The four people charged in this matter engaged in a civil disobedience action to highlight the global emergency caused by the failure to address climate change. Climate change, caused by the emission of greenhouse gases and the combustion of fossil fuels in particular, is already driving widespread destruction, loss of life and property, and business disruption. Scientists warn that continued fossil fuel emissions will drive the world into a state of uncontrollable heating, jeopardizing the habitability of Earth for humans. The world now faces climate tipping points that, if passed, would trigger cascading effects leading to catastrophe. Tar sands-derived oil is among the most emissions-intensive forms of fossil fuel energy.
Civil disobedience has a long tradition in our country. Indeed, highlighting injustice by engaging in nonviolent civil disobedience is an important part of the way this country was founded.
The ability of nonviolent civil disobedience and resulting criminal trials to strengthen democratic and constitutional values and institutions is well established. However, that ability is diminished when defendants are denied the benefit of jury deliberation on the key issues presented by the case — here, the necessity or lack of necessity of the defendants’ actions as a means of galvanizing action to address the climate emergency.
Full brief is available here
The Civil Liberties Defense Center reports an appeal was filed last month in the Washington Court of Appeals challenging a Superior Court ruling that denied climate activists the ability to present a necessity defense to a jury.
Ken Ward, a climate activist from Corbett, Oregon, was charged with sabotage and burglary after an October 2016 protest in which he and four other activists temporarily blocked the flow of tar sands oil from Canada into the United States. Mr. Ward, a veteran environmentalist who for years pursued legal avenues to address climate change before turning to civil disobedience, testified during the two-day trial that his actions were intended to block the passage of harmful fuels into the United States and to inspire individuals and political leaders to act to avert catastrophic global warming.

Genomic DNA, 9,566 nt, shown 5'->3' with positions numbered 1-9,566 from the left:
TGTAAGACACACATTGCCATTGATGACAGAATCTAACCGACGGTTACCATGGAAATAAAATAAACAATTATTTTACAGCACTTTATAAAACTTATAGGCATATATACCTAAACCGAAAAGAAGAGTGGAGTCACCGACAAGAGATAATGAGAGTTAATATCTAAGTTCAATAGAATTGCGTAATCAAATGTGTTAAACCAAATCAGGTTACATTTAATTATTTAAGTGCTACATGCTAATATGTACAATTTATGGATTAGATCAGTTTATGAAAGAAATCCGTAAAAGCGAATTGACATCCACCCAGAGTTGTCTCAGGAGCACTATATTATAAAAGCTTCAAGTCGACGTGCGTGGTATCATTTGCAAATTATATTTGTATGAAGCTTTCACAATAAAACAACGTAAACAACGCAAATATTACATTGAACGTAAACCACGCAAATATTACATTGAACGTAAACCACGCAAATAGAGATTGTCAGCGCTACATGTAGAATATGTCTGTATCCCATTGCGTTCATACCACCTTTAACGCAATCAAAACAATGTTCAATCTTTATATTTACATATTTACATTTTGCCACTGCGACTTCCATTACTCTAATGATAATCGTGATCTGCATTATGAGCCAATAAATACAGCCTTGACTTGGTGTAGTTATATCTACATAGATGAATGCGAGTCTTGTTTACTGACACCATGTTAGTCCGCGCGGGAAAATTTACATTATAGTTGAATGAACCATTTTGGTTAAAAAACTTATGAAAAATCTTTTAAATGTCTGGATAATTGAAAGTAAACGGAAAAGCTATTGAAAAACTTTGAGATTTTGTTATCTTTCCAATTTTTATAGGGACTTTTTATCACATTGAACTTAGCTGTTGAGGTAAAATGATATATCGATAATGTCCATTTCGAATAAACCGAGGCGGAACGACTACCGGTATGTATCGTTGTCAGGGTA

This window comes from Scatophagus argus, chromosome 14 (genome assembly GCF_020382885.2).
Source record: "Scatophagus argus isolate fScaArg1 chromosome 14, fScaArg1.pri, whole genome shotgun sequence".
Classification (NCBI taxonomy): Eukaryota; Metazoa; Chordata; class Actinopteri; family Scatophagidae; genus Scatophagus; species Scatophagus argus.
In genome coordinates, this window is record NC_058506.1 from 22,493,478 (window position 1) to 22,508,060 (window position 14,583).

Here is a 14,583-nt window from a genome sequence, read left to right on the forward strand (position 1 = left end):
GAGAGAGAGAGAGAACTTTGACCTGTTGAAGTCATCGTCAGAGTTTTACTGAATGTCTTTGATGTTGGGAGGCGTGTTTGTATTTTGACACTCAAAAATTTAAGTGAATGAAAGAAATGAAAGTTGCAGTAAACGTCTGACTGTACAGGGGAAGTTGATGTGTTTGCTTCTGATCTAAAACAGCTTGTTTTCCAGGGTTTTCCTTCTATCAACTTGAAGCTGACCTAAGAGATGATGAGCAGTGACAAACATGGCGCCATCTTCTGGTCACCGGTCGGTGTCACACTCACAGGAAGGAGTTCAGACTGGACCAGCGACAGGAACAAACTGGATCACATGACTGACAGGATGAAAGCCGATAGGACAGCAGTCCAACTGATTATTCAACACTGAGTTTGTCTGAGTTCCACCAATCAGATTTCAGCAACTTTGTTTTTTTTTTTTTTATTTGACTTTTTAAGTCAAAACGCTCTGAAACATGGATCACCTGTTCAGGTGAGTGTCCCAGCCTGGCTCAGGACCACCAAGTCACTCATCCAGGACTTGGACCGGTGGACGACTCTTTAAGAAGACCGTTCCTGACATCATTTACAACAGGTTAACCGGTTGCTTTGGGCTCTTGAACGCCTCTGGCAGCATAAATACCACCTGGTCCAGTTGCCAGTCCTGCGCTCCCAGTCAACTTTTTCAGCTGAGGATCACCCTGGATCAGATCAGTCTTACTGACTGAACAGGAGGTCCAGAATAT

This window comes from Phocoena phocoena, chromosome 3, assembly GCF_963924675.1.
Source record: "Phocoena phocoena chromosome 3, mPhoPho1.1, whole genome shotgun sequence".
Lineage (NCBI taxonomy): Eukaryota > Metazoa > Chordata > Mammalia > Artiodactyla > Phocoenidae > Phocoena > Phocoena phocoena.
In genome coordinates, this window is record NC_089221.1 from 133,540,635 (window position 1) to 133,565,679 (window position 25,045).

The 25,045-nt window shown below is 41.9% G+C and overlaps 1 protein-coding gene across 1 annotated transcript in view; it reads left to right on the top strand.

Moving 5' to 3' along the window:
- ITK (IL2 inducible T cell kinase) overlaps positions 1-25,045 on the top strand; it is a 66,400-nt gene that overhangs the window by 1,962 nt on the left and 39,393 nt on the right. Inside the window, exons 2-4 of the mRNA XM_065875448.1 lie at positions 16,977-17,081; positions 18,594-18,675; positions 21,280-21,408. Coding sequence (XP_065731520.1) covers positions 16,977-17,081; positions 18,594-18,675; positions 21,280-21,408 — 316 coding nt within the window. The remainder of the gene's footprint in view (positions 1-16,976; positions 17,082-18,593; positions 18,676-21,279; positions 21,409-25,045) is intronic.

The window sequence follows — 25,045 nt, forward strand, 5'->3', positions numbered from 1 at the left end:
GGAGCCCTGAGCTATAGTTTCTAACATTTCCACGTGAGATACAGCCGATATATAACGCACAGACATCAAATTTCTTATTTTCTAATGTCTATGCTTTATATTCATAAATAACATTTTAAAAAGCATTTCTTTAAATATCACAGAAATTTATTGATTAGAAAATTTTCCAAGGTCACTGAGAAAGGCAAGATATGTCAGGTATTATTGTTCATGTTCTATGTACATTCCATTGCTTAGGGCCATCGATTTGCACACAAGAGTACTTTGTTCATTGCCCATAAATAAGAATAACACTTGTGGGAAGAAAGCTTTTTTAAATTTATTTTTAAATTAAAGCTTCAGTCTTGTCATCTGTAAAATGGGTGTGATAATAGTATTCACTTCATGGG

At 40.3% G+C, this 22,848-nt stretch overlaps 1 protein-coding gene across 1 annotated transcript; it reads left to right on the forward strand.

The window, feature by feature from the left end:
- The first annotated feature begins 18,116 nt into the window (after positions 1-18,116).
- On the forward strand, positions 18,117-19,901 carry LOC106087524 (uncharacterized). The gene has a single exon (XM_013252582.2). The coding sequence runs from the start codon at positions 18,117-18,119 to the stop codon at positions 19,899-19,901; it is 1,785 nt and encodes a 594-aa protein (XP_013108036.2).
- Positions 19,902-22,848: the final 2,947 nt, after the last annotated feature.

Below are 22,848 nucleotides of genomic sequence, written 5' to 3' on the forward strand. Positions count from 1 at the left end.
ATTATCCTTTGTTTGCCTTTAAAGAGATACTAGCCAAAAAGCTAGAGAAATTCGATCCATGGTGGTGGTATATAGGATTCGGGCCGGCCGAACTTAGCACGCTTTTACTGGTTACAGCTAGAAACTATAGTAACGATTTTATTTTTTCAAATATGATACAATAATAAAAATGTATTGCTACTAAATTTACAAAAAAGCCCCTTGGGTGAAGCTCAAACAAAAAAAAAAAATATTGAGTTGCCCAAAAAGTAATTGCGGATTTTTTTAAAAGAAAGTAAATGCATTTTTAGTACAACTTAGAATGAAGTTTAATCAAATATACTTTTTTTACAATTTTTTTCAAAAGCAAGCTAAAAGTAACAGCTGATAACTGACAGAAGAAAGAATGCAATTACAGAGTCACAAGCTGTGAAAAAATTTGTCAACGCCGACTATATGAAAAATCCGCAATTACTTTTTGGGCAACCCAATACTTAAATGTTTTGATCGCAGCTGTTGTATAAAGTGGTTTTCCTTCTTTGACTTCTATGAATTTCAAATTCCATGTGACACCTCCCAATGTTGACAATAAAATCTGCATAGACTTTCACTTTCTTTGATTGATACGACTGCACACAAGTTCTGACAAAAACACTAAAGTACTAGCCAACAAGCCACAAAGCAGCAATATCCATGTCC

Mr. Ward admitted that he entered a Kinder Morgan pipeline facility near Anacortes, Washington on October 11, 2016, and turned a valve to shut off the flow of tar sands oil from Canada. At the same time, other activists turned pipeline valves in Montana, North Dakota, and Minnesota.
This week I joined as a signatory for the Law Professors’ Brief in Support of Plaintiffs’ Opposition to the Government’s Petition for Writ of Mandamus as a part of the Dignity Rights Project in the case of Juliana v. United States, On Petition For A Writ Of Mandamus In Case No. 6:15-cv-01517-TC-AA (D. Or.) (9th Circuit). The Dignity Rights Project is a new initiative that aims to support human dignity rights through public and professional education, advocacy, and support for high-impact lawyering.
The brief argues that it is not clear error for a federal court to consider a claim that due process under the U.S. Constitution can encompass governmental acts that cause or contribute to the deprivation of a liberty interest in a stable climate for current and future generations. You can access the full brief here.
More information about the brief is below:
Professors Jim May and Erin Daly submitted an Amicus Brief on behalf of more than 60 Law Professors in Support of Plaintiffs Kelsey Cascadia Rose Juliana and others, in atmospheric trust litigation brought by Our Childrens’ Trust against the Government for actions contributing to climate change. When the District Court found that the young plaintiffs had adequately pled (among other things) that the government had violated their substantive due process rights to liberty under Fifth Amendment, the Administration asked the 9th circuit for an extraordinary writ of mandamus on the ground that holding a trial would violate separation of powers. The brief argues that the district court’s decision did not constitute “clear error” and that the decision below was consistent with a long line of Supreme Court cases on the due process clauses that recognize that liberty interests are not frozen in time but can adapt to new circumstances. It further argued that, neither the fact that a case raises new, nor important, nor complex issues of policy justifies withdrawing the claim from the jurisdiction of the federal courts. Finally, the brief argues that issuing a writ under these circumstances would allow the Defendants to avoid judicial oversight and ignore core federal judicial functions to determine the meaning of a constitutionally protected fundamental right.